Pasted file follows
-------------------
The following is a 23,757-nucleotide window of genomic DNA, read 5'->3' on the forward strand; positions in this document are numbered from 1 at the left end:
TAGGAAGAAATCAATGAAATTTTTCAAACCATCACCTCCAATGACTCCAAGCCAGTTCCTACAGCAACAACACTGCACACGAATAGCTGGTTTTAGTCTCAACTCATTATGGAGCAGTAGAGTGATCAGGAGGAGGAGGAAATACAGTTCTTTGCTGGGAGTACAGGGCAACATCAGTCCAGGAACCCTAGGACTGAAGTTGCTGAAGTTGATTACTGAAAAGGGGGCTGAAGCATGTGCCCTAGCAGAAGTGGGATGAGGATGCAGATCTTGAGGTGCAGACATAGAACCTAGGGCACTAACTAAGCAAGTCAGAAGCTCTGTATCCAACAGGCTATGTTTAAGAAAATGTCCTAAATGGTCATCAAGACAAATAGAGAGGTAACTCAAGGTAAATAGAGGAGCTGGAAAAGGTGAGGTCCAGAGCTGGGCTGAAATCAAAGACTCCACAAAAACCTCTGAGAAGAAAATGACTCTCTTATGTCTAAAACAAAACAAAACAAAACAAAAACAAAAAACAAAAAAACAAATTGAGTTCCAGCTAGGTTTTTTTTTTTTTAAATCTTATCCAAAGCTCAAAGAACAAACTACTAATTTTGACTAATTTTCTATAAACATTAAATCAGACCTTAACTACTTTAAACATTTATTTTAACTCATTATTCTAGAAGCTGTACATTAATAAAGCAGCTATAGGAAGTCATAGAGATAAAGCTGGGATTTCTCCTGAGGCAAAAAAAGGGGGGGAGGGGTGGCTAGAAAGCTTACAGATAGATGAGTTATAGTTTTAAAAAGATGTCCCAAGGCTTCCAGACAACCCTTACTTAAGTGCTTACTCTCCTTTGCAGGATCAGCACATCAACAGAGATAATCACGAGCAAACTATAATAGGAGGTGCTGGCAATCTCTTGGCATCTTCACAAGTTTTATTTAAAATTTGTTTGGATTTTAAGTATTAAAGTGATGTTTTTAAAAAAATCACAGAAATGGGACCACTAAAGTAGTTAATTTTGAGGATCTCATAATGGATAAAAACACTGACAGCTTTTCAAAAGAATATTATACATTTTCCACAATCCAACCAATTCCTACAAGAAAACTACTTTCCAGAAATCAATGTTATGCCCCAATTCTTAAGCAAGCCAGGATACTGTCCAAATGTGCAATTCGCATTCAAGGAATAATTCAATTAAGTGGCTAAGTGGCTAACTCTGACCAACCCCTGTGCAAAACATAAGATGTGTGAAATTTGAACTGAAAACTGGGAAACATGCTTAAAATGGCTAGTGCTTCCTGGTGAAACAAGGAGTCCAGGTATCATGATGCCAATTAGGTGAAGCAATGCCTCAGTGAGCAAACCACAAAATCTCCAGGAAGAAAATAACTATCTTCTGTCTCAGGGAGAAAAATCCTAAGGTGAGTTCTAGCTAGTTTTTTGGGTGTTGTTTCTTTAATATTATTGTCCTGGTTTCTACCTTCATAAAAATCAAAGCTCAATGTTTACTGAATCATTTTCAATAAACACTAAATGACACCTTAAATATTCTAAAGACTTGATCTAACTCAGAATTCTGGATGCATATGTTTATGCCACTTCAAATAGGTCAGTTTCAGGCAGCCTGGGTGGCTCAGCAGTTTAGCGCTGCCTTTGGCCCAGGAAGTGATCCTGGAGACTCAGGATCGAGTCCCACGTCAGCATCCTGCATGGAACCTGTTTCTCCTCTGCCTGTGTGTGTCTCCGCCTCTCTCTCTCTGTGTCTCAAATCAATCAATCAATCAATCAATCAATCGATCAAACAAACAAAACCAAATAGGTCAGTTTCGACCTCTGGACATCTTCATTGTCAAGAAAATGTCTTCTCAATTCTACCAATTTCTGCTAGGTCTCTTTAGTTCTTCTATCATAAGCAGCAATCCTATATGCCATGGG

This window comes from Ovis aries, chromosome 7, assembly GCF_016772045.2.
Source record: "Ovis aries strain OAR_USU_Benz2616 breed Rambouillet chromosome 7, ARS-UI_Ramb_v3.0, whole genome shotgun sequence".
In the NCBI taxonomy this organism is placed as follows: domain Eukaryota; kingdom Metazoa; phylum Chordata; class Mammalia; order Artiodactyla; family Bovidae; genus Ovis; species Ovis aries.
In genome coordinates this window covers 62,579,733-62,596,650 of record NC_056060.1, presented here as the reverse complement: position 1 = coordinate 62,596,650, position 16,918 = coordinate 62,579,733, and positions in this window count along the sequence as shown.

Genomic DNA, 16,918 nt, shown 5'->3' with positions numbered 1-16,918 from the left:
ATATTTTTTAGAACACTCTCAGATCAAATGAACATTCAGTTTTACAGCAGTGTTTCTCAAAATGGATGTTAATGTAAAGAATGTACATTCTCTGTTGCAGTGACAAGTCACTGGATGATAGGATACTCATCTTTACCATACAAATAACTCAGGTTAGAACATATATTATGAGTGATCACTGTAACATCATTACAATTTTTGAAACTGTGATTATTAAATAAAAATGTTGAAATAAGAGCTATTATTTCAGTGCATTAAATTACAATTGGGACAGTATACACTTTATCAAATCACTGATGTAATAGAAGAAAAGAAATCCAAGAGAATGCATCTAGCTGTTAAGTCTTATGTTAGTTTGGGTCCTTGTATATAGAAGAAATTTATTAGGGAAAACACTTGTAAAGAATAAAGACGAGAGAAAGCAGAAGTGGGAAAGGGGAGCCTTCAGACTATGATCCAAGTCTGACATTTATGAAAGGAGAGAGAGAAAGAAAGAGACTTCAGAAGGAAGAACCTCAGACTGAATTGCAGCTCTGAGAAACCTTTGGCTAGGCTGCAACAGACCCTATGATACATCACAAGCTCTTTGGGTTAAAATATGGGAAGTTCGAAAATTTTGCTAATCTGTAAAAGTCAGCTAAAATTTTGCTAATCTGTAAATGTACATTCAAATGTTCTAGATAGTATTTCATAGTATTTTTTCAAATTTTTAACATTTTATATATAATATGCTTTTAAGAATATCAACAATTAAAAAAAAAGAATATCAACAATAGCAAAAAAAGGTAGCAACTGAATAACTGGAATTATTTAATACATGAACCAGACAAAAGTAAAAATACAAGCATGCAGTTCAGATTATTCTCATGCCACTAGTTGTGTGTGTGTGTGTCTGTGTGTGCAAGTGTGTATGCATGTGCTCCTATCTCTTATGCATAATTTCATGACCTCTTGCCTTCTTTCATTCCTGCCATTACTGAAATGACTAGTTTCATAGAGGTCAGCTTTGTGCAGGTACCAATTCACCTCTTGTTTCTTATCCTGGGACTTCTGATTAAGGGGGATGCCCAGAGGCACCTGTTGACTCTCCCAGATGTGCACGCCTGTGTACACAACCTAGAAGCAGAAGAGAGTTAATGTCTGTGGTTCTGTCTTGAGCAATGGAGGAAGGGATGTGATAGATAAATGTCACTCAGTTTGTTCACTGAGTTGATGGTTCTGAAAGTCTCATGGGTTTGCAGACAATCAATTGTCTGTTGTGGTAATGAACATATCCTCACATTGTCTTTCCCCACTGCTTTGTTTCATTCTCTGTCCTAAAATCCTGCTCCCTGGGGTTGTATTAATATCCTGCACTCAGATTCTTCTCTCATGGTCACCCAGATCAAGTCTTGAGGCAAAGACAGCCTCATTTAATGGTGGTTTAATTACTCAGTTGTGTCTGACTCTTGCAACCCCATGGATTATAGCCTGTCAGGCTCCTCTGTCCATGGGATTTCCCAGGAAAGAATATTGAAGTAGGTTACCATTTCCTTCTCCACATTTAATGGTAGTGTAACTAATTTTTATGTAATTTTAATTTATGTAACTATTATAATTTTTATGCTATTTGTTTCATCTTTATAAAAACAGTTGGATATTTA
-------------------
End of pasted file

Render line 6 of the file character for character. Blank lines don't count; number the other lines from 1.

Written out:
In genome coordinates this window covers 62,579,733-62,596,650 of record NC_056060.1, presented here as the reverse complement: position 1 = coordinate 62,596,650, position 16,918 = coordinate 62,579,733, and positions in this window count along the sequence as shown.